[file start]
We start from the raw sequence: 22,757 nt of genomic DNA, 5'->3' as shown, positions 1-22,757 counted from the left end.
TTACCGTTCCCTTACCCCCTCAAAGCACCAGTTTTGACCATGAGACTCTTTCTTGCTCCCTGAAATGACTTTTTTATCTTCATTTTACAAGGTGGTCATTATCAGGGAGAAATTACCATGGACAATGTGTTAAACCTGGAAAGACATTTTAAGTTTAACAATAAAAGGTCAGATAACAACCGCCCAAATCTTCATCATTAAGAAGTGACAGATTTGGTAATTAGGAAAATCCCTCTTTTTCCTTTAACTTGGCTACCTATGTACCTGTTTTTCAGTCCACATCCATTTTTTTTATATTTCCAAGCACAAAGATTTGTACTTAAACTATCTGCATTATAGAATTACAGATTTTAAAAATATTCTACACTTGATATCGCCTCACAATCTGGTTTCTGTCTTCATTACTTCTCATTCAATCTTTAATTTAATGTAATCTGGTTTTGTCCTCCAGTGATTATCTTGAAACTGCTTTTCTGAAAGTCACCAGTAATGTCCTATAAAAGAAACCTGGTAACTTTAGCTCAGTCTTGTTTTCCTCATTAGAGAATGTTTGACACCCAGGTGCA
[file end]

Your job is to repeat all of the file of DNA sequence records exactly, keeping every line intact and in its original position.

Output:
We start from the raw sequence: 22,757 nt of genomic DNA, 5'->3' as shown, positions 1-22,757 counted from the left end.
TTACCGTTCCCTTACCCCCTCAAAGCACCAGTTTTGACCATGAGACTCTTTCTTGCTCCCTGAAATGACTTTTTTATCTTCATTTTACAAGGTGGTCATTATCAGGGAGAAATTACCATGGACAATGTGTTAAACCTGGAAAGACATTTTAAGTTTAACAATAAAAGGTCAGATAACAACCGCCCAAATCTTCATCATTAAGAAGTGACAGATTTGGTAATTAGGAAAATCCCTCTTTTTCCTTTAACTTGGCTACCTATGTACCTGTTTTTCAGTCCACATCCATTTTTTTTATATTTCCAAGCACAAAGATTTGTACTTAAACTATCTGCATTATAGAATTACAGATTTTAAAAATATTCTACACTTGATATCGCCTCACAATCTGGTTTCTGTCTTCATTACTTCTCATTCAATCTTTAATTTAATGTAATCTGGTTTTGTCCTCCAGTGATTATCTTGAAACTGCTTTTCTGAAAGTCACCAGTAATGTCCTATAAAAGAAACCTGGTAACTTTAGCTCAGTCTTGTTTTCCTCATTAGAGAATGTTTGACACCCAGGTGCA